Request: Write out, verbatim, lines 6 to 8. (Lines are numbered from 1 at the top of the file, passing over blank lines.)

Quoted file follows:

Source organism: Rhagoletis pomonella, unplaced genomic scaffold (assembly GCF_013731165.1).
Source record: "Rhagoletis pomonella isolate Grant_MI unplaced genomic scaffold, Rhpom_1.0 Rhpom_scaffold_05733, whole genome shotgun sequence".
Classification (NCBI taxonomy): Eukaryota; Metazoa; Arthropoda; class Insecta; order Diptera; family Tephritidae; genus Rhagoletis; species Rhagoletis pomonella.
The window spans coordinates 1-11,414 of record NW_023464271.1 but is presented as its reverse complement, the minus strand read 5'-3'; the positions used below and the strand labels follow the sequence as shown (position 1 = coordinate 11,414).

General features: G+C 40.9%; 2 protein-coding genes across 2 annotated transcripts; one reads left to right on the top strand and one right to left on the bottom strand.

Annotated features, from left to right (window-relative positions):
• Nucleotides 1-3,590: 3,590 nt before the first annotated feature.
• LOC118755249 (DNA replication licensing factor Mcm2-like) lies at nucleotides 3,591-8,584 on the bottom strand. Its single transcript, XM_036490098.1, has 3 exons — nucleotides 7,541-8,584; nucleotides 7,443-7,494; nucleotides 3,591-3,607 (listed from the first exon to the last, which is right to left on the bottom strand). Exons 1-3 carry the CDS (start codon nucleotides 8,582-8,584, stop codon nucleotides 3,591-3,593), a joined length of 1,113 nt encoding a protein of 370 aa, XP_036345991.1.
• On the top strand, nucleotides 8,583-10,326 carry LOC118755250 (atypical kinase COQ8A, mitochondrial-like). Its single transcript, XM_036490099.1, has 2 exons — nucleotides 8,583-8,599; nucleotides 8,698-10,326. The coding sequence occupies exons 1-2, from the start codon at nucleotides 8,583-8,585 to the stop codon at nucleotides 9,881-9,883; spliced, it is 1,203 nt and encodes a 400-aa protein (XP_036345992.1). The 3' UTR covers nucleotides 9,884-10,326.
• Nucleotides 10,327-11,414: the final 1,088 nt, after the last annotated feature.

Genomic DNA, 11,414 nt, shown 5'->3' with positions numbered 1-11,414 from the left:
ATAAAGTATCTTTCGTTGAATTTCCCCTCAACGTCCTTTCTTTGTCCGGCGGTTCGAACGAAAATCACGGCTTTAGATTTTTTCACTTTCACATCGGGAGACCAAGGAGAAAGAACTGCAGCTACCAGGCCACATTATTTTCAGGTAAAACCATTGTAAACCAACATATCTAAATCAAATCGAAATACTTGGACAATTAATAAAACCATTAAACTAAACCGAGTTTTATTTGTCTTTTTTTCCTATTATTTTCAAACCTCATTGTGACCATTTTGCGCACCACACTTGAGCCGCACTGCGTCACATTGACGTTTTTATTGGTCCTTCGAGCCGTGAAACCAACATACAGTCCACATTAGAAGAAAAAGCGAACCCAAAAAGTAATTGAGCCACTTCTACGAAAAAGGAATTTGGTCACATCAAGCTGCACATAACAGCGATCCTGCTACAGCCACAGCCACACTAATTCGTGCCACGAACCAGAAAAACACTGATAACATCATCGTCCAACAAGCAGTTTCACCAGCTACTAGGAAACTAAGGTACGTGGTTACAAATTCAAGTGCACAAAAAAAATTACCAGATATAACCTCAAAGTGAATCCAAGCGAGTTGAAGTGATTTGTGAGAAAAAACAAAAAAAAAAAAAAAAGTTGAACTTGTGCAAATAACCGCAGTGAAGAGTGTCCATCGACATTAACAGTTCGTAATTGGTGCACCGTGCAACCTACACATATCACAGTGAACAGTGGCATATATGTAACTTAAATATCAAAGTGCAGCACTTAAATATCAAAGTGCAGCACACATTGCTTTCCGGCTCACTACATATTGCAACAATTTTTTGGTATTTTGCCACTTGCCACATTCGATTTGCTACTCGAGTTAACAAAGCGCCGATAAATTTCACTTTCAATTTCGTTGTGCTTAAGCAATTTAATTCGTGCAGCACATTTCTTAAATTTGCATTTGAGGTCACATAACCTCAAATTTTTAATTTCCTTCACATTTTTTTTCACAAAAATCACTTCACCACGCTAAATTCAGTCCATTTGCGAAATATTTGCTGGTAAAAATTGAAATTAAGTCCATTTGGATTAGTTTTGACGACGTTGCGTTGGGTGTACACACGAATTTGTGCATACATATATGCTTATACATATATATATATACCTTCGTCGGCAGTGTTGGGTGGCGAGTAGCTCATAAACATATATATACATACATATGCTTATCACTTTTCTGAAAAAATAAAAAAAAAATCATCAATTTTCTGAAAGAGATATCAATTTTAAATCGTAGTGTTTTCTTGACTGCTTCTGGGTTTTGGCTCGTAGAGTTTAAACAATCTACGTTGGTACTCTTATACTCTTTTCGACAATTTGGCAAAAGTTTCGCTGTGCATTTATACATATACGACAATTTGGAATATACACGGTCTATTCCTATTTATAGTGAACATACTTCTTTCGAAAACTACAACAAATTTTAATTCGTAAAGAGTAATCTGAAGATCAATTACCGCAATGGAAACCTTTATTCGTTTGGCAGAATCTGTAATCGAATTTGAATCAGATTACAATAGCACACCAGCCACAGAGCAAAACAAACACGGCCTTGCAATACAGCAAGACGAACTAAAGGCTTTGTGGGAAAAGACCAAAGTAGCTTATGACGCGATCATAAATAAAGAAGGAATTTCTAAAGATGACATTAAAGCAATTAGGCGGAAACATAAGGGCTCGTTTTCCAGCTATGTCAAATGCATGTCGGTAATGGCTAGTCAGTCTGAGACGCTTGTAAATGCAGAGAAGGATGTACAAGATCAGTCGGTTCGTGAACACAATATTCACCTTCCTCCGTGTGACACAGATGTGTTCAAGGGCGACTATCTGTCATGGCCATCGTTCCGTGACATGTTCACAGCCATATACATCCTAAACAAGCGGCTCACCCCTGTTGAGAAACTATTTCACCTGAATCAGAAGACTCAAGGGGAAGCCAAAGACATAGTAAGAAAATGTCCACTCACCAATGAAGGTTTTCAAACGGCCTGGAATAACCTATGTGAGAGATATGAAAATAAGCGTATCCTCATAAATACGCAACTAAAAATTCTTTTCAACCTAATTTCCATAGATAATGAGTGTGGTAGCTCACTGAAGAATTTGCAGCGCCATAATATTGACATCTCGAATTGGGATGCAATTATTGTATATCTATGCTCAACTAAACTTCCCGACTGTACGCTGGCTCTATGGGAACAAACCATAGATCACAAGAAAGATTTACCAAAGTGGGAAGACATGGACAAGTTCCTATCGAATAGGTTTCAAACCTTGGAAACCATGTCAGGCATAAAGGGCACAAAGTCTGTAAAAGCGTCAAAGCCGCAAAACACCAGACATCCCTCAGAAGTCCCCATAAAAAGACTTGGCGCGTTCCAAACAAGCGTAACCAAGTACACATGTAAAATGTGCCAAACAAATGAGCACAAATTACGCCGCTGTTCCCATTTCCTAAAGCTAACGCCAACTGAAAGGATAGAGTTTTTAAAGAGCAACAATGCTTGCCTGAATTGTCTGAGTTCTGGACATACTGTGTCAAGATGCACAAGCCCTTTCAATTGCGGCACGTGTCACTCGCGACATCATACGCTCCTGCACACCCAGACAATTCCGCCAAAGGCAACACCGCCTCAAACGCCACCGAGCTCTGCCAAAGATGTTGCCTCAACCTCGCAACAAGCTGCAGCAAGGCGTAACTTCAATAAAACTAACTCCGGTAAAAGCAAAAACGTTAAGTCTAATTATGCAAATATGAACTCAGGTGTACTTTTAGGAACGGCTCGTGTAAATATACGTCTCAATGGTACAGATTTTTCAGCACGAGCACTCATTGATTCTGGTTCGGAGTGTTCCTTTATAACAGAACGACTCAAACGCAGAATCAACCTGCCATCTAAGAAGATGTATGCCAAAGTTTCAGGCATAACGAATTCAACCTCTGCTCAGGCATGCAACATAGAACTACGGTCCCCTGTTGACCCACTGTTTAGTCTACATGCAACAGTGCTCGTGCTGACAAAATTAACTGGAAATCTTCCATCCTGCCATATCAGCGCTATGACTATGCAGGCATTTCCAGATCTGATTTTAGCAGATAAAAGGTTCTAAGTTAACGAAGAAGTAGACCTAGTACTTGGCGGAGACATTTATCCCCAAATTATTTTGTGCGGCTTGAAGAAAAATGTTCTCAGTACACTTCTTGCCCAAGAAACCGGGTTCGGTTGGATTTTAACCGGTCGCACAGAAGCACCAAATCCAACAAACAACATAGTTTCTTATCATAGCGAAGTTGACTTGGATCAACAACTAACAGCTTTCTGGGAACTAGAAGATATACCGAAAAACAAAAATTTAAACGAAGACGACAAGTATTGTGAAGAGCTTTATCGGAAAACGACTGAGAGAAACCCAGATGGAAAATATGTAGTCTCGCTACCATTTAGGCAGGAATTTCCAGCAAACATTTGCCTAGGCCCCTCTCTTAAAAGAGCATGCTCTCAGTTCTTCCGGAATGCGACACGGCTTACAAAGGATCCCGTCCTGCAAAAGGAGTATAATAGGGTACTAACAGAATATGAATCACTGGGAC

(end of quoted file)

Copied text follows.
Annotated features, from left to right (window-relative positions):
• Nucleotides 1-3,590: 3,590 nt before the first annotated feature.
• LOC118755249 (DNA replication licensing factor Mcm2-like) lies at nucleotides 3,591-8,584 on the bottom strand. Its single transcript, XM_036490098.1, has 3 exons — nucleotides 7,541-8,584; nucleotides 7,443-7,494; nucleotides 3,591-3,607 (listed from the first exon to the last, which is right to left on the bottom strand). Exons 1-3 carry the CDS (start codon nucleotides 8,582-8,584, stop codon nucleotides 3,591-3,593), a joined length of 1,113 nt encoding a protein of 370 aa, XP_036345991.1.